Nice article, but after years of using pop3, imap & smpt I decided gmail app and chrome browser are the best tools for my mail, besides that there is offline mode.


Same here actually! I use Gmail with Firefox (private) and Chrome (MakeUseOf). For my private account I’m pulling in emails from various accounts (other Gmail accounts, old university accounts etc.) via POP and sort them into various folders. It’s the best setup I’ve ever had.


What’s to decide? We all agree on Cloud accounts’ advantages, and add to those the salvation of your mail (and attachments) when that inevitable melting of one’s hard drive Yet why not do both? I access two Cloud accounts from anywhere, including phone. And I use Thunderbird for hard POP copies on both my PC and my phone as well. Redundant not dunce!



Now that I’m happy with my webmail setup, I’m reluctant to keep a desktop client up to date and have it download my email. It would take up tons of hard drive space and some resources and I don’t have a need for this redundancy.


So you use webmail exclusively, Michael?

michael egerton

I got email X-notifier on the browser so I log in automatic with a click of the mouse; and before that I’ve always gone to the web page and logged in like hotmail, so why complicate matters and have space taken up on the hard drive? It was probably different with modems but now with DSL the internet is there all the time.


To be honest, that’s my take exactly. :) But I still use POP to route emails from various accounts into my one main account.

michael egerton

The X-notifier checks all my accounts whether I’m using Opera, Google or Firefox, and shows which has new emails, so I know if its worth checking straight away, because I’ve got accounts for business, personal, rubbish and certain contacts so I don’t need them all into one main account. I also don’t want hard disk space used up by storing locally because the internet is always on with DSL, Google gives you loads of storage I’m still only 9% full. If DSL is off then I’ve always got my smartphone; so I guess you use POP on your phone too with such limited space? You can’t be! Write another article of what you suggest for a smartphone.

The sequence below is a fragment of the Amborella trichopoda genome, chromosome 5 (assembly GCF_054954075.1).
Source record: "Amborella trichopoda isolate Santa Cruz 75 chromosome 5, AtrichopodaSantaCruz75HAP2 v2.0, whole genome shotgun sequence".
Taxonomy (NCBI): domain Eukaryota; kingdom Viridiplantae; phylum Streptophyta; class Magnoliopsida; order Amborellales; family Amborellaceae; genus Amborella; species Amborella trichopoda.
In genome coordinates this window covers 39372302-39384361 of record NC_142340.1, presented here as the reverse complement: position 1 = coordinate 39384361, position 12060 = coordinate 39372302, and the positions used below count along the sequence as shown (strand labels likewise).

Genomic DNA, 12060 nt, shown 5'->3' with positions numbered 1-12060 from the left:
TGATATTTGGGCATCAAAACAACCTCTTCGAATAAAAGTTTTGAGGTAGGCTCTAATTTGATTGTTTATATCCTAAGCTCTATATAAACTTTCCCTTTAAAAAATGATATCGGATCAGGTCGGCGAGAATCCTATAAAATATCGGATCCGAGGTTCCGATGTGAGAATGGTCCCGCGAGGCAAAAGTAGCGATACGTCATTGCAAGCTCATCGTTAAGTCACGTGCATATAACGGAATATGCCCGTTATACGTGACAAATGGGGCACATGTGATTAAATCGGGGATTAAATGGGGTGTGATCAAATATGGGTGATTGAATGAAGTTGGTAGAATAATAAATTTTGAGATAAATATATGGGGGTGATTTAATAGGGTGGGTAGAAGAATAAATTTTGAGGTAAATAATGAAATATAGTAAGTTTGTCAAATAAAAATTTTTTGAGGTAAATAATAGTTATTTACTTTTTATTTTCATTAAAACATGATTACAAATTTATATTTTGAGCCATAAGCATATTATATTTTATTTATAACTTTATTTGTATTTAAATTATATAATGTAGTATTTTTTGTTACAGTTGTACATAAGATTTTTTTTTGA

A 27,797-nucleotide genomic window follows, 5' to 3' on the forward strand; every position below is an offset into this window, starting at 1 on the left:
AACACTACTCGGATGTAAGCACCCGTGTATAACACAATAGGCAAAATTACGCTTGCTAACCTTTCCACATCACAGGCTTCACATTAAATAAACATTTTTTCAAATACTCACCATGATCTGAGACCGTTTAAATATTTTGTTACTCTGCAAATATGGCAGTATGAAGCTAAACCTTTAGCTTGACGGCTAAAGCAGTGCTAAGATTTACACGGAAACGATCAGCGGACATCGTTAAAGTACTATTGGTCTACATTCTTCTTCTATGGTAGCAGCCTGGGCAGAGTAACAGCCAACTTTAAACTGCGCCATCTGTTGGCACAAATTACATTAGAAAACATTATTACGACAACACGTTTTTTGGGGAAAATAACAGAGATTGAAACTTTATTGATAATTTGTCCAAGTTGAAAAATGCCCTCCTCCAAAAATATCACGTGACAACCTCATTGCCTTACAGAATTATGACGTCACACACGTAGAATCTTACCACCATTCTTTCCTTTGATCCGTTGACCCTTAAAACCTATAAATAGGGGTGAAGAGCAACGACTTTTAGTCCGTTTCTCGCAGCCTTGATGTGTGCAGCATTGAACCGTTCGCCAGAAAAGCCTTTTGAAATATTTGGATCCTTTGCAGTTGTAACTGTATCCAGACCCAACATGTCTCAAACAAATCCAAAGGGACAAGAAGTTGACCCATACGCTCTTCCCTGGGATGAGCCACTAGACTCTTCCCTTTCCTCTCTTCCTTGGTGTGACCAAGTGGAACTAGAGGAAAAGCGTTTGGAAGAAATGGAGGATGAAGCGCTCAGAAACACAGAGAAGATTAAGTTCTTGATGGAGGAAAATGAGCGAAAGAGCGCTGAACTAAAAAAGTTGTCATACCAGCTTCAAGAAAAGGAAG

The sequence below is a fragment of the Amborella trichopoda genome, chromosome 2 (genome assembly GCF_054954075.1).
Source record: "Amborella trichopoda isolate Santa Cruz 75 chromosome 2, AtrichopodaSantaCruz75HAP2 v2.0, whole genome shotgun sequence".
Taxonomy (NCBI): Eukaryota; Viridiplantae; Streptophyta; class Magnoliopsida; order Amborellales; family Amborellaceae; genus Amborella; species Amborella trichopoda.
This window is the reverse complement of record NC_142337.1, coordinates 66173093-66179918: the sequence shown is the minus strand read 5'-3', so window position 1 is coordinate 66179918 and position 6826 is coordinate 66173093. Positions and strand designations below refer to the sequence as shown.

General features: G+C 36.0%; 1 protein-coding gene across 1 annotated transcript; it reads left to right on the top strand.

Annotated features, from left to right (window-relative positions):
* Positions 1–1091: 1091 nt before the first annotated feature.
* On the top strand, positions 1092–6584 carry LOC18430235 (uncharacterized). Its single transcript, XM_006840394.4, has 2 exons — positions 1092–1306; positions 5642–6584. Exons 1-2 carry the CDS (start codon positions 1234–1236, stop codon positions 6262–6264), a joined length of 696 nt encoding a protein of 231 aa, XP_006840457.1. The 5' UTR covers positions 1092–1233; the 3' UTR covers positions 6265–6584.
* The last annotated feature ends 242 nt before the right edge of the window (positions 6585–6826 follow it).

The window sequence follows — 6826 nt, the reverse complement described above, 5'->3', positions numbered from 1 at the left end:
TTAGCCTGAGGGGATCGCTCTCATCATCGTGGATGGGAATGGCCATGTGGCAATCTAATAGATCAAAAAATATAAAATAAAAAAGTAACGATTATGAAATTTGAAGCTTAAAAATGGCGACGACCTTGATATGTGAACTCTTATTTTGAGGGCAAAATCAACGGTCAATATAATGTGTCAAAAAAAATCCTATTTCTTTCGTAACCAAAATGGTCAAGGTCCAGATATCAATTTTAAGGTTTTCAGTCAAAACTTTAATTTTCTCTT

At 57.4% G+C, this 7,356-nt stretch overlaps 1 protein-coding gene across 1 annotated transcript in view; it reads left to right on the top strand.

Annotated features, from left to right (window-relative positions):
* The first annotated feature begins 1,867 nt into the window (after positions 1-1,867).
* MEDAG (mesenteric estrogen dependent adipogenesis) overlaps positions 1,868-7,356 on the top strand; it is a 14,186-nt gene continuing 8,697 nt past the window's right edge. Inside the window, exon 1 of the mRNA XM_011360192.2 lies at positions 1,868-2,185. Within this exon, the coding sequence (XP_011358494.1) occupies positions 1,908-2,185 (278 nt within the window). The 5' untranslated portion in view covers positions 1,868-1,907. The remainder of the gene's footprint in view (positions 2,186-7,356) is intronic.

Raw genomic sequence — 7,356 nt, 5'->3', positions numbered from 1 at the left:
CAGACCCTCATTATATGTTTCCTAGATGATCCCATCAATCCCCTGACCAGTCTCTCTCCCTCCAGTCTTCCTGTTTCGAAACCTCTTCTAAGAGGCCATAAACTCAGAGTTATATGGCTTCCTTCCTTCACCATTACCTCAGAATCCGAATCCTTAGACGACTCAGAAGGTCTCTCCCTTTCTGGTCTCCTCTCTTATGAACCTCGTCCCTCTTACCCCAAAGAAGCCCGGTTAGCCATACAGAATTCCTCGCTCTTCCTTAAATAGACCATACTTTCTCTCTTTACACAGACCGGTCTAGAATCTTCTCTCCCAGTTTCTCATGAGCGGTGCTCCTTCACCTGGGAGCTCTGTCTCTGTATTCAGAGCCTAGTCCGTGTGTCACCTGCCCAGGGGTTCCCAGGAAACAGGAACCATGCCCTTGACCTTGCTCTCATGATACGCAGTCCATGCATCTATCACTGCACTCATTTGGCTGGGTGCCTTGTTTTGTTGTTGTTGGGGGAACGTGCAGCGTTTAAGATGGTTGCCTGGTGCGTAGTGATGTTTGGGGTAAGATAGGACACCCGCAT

To me, the whole idea of POP and IMAP is such an outdated way of checking emails that it belongs in the dial-up modem era of 20 years ago, whereas now you check them with two clicks of the mouse.


Piseth Mao

Fantastic, Tina. I have been using and managing e-mails for many staff at my organization for years but have never read any article regarding the different of POP and IMAP. I just read your article today and I’m pretty clear about this now. You’ve just cleared my brain. Thank you.


Glad I could help. Thank you very much for the feedback! :)


Seishun Kyosoukyoku

I use IMAP


lance burn

thanks for this a good read


Most welcome Lance.


Rob Hindle

Good article and some interesting comments.

As regards “which is best” – that’s the wrong question. Ask instead “which is best for me/my circumstances”. Personally I use Gmail (with the web interface) for a long list of reasons which would be an article in itself. I know there are people with various concerns about Gmail but again, that’s a different discussion.